Mr. Knightly

Super Member
quote:Originally posted by Russell Street
We'll never really get that... polish of the originals!

Fun trying, though...

Russell
In the case of trad, "polish" might actually be defined as a lack of polish.

Costly thy habit as thy purse can buy,
But not express'd in fancy; rich, not gaudy;
For the apparel oft proclaims the man.
 

mpcsb

Inactive User
quote:Originally posted by Mr. Knightly

quote:Originally posted by Russell Street
We'll never really get that... polish of the originals!

Fun trying, though...

Russell
In the case of trad, "polish" might actually be defined as a lack of polish.

Costly thy habit as thy purse can buy,
But not express'd in fancy; rich, not gaudy;
For the apparel oft proclaims the man.
And often not ironed :D
 

Russell Street

Senior Member
The whole 'not polished & not ironed' thing is a really good point - I have to work hard not to over-iron my BDs or shine up my loafers too often.
It's an odd thing... working hard to make the look appear casual.
And I'm sure I still get it wrong and look too neat.
You either love these clothes or you don't. And if you do then looking after them too well is a big temptation.

Russell
 

mpcsb

Inactive User
quote:Originally posted by Russell Street

The whole 'not polished & not ironed' thing is a really good point - I have to work hard not to over-iron my BDs or shine up my loafers too often.
It's an odd thing... working hard to make the look appear casual.
And I'm sure I still get it wrong and look too neat.
You either love these clothes or you don't. And if you do then looking after them too well is a big temptation.

Russell
Russell,
Don't forget frayed, collars and cuffs on OCBD, boxers, cuffs and pockets on khakis, the worn edges of corduroy. There is no such thing as a worn out sock, as socks are seldom worn - LOL
 

Russell Street

Senior Member
Sorry I forget that we're doing topics here. (I'm new to all this)

Wonderfully lived-in faces those Kennedys sport...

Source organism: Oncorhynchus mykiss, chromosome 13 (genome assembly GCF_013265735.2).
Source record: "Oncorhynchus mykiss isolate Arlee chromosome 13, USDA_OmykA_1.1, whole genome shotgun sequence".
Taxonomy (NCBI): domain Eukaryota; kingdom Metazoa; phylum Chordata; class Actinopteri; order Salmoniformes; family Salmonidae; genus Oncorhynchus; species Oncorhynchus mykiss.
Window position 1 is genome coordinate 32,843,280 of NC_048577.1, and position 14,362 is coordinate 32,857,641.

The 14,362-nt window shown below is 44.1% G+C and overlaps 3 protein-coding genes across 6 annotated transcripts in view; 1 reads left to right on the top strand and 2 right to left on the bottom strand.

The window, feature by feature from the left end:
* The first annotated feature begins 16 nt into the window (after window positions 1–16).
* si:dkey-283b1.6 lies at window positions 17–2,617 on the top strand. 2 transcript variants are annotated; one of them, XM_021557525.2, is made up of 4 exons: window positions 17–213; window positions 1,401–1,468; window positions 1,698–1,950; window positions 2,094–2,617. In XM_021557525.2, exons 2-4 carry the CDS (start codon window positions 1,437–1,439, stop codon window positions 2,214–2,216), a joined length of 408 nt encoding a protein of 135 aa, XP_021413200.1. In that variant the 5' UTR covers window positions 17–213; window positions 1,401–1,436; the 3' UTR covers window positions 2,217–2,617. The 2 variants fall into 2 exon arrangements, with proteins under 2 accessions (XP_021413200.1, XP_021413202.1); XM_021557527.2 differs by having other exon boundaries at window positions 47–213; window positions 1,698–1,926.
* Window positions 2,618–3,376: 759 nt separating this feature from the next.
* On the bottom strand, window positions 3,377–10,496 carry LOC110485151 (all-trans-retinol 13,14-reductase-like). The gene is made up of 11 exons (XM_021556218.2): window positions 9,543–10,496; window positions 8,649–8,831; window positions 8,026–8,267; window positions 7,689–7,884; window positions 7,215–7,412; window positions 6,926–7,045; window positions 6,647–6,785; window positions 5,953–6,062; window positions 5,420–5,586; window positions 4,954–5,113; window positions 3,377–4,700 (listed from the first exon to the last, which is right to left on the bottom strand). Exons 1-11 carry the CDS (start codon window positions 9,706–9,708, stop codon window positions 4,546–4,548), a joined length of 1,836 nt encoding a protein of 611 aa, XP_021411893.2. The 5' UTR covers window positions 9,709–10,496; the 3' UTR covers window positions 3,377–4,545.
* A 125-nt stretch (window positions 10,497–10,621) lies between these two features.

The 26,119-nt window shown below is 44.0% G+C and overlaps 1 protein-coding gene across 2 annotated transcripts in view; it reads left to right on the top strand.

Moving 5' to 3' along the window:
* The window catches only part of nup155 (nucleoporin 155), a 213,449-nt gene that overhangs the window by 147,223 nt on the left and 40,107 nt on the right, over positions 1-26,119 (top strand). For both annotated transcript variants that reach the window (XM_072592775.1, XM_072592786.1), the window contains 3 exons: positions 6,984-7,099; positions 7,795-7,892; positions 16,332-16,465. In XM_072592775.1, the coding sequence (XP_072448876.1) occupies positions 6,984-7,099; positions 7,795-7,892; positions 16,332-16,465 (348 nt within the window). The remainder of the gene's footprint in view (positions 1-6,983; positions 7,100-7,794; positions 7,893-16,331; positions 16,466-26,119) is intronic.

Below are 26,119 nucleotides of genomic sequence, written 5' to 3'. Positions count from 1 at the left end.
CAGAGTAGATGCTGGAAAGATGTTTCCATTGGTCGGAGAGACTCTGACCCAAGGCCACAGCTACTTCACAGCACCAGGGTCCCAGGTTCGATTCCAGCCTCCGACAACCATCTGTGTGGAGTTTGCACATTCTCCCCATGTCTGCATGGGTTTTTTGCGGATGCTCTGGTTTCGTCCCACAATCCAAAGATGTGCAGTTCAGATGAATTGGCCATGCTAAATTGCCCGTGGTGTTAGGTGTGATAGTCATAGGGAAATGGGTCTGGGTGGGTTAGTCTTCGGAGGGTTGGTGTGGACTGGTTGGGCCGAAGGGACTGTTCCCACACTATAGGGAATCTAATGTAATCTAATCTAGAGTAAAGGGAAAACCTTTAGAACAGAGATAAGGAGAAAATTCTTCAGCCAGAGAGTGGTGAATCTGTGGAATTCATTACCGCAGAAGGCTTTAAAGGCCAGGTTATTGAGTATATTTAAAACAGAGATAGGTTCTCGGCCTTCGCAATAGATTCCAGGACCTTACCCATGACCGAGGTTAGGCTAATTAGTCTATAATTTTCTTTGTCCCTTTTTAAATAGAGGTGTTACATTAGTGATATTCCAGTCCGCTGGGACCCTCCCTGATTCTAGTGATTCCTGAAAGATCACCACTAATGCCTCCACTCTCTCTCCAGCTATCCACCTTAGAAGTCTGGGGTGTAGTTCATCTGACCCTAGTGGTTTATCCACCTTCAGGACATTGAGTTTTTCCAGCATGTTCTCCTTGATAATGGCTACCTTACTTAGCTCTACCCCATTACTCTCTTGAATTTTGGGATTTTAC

An important part of 'the look', I think, once you reach a certain age.

Russell
 

Wimsey

Active Member with Corp. Privileges
quote:Originally posted by Harris


Russell, don't fret. That Peck/Finch look is as "Yankee" as it "Southern." In fact, here's a guess I'll wager: while you see (relatively) quite a bit of that particular style of frame around NYC and in New England, you probably see little of it below the Mason Dixon. Can't be sure. Just a guess.

As for the seersucker and/or pincord: again, not necessarily "Southern." In fact, I believe I'm correct that Brooks brought seersucker to the U.S. So, it could be as much a "New York" thing as a "Southern" thing. Both Southerners and Yankees can agree that it's an "East Coast" thing.

But then you have to consider that one of the better trad shops is located in San Francisco. Now I'm really confused.

-Harris
I think Peck looks more Yankee than southern in that picture. Remember, this is not a photo of an actual person; this is a photo of Hollywood in 1962 dressing a man to look like a southerner in 1932 *but* trying to make him look good *and* enlightened *and* smart.

So they gave him contemporary (for the time) frames, which have "New England" written all over them, and which also say "intellectual", a white suit (which does suggest the south), and a vest plus pocketwatch, which suggests "old fashioned gentleman". (I do have to wonder how many men in non-airconditioned southern alabama actually wore vests in the 30's, particularly when they were in crowded and presumably very hot courtrooms.)

I do think that Atticus looked great in the movie, but I don't think he's a good example of "southern trad" (whatever that is).

(For people who have seen the movie, there is an earlier scene where the judge comes and asks Atticus to defend Tom Robinson. The judge is wearing a baggy white suit, *I think* poplin or linen, very wrinkled, very loose fitting - this is probably accurate for that time, place, and season. Unfortunately, to modern eyes it looks sort of ... slovenly.)